On September 13, 2001, my life changed. While I had been a devout Christian for many years, I faced real challenges in my life. One of those challenges was our marriage. I felt like there was a thick glass wall between my wife and myself. I was crying out as loudly as I could on my side of the wall, but Kim couldn’t hear me. And she was doing the same on her side, and I couldn’t hear her.
On Thursday September 13, 2001, two days after 9/11, we sat down in Steve’s office—an angry and discouraged man, a desperate and anxious woman. I spent the first hour grilling Steve. After that, I stepped out for a few minutes while he prayed with Kim. Something happened in that prayer that I never expected. (I didn’t even know Jesus could do that kind of thing.) The Gift of Transformation is my story of what happened—how that meeting set us on an amazing journey that changed everything.
I felt like people needed to hear this story. Here was a God I didn’t know existed doing things I didn’t know He could do.
I tease people that I wrote The Gift of Transformation for men—I took out all the unnecessary words; you can read the entire book in just over a half hour. But like someone said, “You can spend 40 minutes reading the words, and 40 days pondering their meaning.” This is probably my most popular book. People tell me their lives have been profoundly changed by its message.
For a long time I used The Gift of Transformation to introduce people to Christian transformation and transformational prayer. But I felt it leaves many questions unanswered. How and why does Christian transformation work? What is it good for? What do you need to do to experience this transformation? When I say it changes everything, what exactly do I mean?
I figured these questions deserved answers, so I decided to write a book with those answers. At first, I was a little reluctant to do so. After all, an excellent text already existed, and I didn’t want to rewrite what someone else had already written. But the existing book was written from the perspective of Christian counselor, and I wanted to write this up a different way to reach a different audience.
I spent a year writing Spiritual Self Defense. It’s set up like a textbook—full of graphics, diagrams, study questions, learning aids—but people tell me it’s easy to read, easy to understand, full of discoveries. I also created a DVD to go with it. (That was a journey—I never knew how hard it was to produce a three-hour DVD!) And then I took all the content from the textbook and the DVD, plus more and created an online course. If you want to know exactly what needs to happen for you to experience a God who will walk with you to defeat anxiety, anger, addiction and all kinds of bullies, Spiritual Self Defense is for you.
Back in 2001, as I started on my own transformational journey with Jesus, I was learning so many new things about life, about God, about the Bible, that I started sharing these discoveries in a daily email called, appropriately, Discoveries. People wrote to me from all over the world telling me how Discoveries encouraged them—readers from Colombia, Saudi Arabia, the USA, England, India, Kenya, and more.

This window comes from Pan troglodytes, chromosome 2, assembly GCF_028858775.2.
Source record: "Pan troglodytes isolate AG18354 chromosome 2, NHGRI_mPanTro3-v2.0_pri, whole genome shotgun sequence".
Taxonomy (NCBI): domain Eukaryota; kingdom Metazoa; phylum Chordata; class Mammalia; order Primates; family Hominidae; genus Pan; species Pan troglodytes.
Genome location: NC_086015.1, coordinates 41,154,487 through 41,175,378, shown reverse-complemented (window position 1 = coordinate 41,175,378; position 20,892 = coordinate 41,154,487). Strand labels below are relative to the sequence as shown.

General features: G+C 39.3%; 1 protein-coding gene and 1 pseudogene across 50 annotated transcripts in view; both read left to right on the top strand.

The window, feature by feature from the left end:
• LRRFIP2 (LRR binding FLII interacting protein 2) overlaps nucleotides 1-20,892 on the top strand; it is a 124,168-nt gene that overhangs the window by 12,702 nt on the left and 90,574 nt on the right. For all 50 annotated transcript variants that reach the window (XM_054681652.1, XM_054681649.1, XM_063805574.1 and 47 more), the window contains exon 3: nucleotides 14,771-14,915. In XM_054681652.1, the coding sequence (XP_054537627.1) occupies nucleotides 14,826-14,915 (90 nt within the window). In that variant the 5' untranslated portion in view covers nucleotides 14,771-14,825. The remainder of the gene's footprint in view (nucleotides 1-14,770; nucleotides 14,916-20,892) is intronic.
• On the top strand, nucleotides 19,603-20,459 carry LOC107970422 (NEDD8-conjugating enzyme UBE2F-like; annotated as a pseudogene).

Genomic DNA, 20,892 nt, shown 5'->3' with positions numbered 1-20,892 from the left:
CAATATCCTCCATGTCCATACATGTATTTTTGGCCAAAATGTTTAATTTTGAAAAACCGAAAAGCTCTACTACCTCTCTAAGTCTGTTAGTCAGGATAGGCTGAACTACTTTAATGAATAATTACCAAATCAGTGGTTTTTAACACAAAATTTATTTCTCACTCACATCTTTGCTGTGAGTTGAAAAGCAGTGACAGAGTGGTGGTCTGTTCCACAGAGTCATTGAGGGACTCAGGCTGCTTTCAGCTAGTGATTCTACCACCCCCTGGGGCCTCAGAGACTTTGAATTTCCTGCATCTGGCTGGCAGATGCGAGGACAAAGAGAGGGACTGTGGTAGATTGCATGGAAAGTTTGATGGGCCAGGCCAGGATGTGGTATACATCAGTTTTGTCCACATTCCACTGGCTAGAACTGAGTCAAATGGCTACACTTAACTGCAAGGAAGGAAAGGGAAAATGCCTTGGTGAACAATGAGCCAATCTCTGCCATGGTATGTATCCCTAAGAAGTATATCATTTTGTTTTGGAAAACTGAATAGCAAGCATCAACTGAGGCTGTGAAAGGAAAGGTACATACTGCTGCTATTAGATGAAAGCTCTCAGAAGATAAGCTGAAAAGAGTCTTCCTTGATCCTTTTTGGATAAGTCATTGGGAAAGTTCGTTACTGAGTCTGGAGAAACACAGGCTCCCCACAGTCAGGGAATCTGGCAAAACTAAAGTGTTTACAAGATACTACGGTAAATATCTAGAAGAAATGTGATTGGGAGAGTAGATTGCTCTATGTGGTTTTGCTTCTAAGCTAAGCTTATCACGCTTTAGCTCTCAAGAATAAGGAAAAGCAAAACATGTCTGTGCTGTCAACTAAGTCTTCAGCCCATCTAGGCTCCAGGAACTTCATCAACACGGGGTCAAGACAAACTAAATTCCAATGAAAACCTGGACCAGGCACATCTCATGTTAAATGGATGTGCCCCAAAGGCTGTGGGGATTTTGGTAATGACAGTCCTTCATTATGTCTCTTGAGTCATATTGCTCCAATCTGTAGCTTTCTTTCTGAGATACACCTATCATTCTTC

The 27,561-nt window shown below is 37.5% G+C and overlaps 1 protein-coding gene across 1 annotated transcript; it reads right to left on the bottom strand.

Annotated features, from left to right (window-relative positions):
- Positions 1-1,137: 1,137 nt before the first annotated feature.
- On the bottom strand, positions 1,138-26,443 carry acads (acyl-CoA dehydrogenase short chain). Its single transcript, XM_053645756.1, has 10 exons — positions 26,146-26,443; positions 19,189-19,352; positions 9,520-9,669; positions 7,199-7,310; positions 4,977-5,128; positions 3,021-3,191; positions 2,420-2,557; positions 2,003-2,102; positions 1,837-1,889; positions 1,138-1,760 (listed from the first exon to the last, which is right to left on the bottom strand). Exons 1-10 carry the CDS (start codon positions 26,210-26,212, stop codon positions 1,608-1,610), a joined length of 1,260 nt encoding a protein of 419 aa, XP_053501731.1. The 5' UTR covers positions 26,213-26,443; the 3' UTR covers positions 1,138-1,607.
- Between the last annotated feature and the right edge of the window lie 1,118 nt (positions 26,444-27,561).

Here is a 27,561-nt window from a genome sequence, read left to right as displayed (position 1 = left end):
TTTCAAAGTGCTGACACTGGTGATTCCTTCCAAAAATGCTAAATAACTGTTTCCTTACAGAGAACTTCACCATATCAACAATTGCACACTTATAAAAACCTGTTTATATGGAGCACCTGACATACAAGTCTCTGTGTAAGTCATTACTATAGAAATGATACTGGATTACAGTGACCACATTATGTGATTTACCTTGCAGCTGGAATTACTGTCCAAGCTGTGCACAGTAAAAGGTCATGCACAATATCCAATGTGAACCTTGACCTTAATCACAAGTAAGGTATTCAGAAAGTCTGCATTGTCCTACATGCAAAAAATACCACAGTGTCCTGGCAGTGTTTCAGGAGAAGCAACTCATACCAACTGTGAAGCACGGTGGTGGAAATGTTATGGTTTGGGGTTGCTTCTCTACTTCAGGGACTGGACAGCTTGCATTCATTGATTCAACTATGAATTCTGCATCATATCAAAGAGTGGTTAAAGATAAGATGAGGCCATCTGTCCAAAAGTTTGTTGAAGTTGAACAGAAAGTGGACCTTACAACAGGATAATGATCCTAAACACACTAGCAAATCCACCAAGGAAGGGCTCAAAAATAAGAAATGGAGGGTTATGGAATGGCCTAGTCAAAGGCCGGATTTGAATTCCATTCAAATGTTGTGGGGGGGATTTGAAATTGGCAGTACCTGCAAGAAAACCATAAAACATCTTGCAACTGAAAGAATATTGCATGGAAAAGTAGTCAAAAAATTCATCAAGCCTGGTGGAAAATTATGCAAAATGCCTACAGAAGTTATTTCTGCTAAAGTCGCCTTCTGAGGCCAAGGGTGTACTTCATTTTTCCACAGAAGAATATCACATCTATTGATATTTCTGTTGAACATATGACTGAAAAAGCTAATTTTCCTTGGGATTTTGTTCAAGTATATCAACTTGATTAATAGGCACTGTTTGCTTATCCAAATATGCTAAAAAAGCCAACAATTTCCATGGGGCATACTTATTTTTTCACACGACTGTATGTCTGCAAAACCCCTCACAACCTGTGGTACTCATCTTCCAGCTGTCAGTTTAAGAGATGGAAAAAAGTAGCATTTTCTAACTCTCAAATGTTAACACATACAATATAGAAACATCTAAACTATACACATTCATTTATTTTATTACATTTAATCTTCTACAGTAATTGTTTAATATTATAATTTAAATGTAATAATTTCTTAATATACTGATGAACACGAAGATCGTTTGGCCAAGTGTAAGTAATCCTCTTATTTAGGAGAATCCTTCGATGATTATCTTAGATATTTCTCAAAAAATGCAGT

(By the way, I’ve written part or all of several devotional books for the Snapdragon Editorial Group. These books have been published by Bethany House, Summerside Press, and others. One day I was searching for myself (have you ever done that?) on Amazon, and I discovered a book of my writings that I didn’t even know existed. Hmm.)
I noticed that something changed over the years I sent out those Discoveries. It used to be that if I made reference to Bartimaeus, the burning bush, the fiery furnace, the march around Jericho, or any of a thousand other biblical references, almost everybody knew what I was talking about. Nearly every Christian read the Bible. Sunday Schools and Bible studies were common.
No longer the case. And so I ask myself, why aren’t people reading the Bible? The answer? The Bible is a very tough book to read. Especially if you start at Genesis and try to plow your way through to Revelation. It takes a pretty determined soul to get beyond Exodus, Leviticus, Numbers, Deuteronomy. Most of us don’t have the cultural and historical background we need to understand what message those books have for us today.
For years I’ve been obsessing about how to make the Bible more approachable. A few years ago I came out with The Easy Bible®, a series of books designed to make help someone find their way into the Bible for the first time, or give a Bible veteran a fresh look at scripture. Each daily reading included not only a fresh rendering of a passage of scripture with background notes and study questions, but also one of the daily Discoveries that I had sent out as emails for seven years.
I had a wonderful time leading a small group study for folks in recovery centered around The Easy Bible®. Beautiful people, a powerful group—one of the best experiences in my life. When that group came to an end, I felt like the Lord wanted me to give a gift to the people who had made such a difference in my life, so I wrote, “What I Believe About You,” a one-page affirmation of who we really are, deep down, underneath our struggles. That paper was later expanded into a book with the same title. For a while, I worked on starting a church, and I gave copies of What I Believe About You away to people who came to our meetings. The church didn’t pan out, though I did start an online church that continues to today.
Anyway, a whole team of people volunteered their time to help me promote The Easy Bible®. We worked hard to get it out there, and nearly everyone who bought it and read it, loved it. But when you compare the time spent promoting to the actual money I was making, I was making pennies per hour—if that. In addition, someone else holds the trademark for Easy Bible®, so I pay him a royalty every time I sell a copy of The Easy Bible®. And that’s fine; no problem. But I decided I wanted to redesign the content anyway to make it even easier to read. When I did that, I decided to rebrand it under a different name: Rediscover God. So everything you find in the first two volumes of The Easy Bible® (the story of Jesus plus some other important Bible passages) is contained in Rediscover God. In addition, I’m working on a web-based rendering of scripture—this project is in its infancy—but it will be located at ABibleWeCanUnderstand.com